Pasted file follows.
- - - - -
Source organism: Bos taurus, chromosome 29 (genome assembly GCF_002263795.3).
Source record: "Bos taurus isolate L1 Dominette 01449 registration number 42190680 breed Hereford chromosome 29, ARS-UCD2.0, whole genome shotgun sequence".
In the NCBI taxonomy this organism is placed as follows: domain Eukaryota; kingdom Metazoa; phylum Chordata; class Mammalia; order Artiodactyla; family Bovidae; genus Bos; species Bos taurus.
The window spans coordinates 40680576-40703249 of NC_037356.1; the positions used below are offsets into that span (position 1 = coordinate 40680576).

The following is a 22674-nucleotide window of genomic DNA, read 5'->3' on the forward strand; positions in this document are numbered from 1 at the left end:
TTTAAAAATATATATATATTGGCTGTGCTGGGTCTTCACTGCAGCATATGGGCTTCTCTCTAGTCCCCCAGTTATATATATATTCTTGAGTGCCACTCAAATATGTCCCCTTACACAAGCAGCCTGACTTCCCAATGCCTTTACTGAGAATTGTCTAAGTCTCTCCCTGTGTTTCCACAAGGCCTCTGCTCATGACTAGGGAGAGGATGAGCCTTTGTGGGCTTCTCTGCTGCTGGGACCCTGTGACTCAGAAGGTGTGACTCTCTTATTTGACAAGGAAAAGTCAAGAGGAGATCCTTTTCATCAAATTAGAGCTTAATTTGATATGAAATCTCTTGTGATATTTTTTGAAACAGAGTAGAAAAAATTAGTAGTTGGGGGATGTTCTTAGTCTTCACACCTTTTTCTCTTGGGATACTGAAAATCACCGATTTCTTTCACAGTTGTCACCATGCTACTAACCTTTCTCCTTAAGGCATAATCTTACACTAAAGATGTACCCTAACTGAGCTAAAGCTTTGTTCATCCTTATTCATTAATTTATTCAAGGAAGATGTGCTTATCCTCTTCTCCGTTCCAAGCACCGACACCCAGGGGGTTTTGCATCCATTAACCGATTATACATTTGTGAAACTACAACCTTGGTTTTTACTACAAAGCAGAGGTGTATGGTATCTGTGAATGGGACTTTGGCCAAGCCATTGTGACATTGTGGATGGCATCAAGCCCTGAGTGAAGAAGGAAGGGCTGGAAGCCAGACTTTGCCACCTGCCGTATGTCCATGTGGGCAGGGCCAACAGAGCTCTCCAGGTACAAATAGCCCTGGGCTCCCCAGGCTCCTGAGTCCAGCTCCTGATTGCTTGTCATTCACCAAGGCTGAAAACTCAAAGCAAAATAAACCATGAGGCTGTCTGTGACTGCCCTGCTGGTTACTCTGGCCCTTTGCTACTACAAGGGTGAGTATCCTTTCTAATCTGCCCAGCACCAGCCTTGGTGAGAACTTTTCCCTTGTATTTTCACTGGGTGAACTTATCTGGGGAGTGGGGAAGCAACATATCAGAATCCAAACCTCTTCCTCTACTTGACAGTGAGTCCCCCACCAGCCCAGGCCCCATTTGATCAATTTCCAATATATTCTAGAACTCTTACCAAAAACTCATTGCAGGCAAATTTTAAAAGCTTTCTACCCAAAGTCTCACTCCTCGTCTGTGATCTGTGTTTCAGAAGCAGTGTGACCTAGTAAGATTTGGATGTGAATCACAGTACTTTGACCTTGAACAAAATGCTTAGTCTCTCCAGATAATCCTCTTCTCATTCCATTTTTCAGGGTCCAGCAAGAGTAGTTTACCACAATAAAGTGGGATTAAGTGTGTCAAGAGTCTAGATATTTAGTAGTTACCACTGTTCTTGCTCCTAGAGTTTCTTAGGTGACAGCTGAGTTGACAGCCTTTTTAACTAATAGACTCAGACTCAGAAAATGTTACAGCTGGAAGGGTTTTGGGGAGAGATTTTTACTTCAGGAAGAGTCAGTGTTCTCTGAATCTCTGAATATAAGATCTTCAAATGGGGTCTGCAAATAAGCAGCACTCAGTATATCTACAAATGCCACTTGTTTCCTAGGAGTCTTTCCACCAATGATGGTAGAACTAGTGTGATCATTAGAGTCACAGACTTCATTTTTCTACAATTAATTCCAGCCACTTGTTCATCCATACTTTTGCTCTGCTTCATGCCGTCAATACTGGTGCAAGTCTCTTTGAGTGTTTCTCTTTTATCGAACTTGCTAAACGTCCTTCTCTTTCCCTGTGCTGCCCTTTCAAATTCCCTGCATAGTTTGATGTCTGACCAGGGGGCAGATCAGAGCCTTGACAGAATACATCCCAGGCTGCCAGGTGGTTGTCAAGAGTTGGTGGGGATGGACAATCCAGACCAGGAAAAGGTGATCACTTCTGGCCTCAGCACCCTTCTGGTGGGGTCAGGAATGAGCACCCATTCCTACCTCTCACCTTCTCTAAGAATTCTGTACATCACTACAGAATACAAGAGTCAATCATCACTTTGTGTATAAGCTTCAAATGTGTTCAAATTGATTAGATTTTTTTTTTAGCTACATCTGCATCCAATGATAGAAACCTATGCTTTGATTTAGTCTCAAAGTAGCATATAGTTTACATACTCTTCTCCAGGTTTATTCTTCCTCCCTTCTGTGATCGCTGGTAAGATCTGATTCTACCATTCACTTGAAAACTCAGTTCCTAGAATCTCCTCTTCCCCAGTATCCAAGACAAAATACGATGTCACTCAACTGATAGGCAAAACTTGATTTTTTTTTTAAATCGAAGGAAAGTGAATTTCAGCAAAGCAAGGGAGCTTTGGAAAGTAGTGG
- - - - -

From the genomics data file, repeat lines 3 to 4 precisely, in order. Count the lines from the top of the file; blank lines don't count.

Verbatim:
In the NCBI taxonomy this organism is placed as follows: domain Eukaryota; kingdom Metazoa; phylum Chordata; class Mammalia; order Artiodactyla; family Bovidae; genus Bos; species Bos taurus.
The window spans coordinates 40680576-40703249 of NC_037356.1; the positions used below are offsets into that span (position 1 = coordinate 40680576).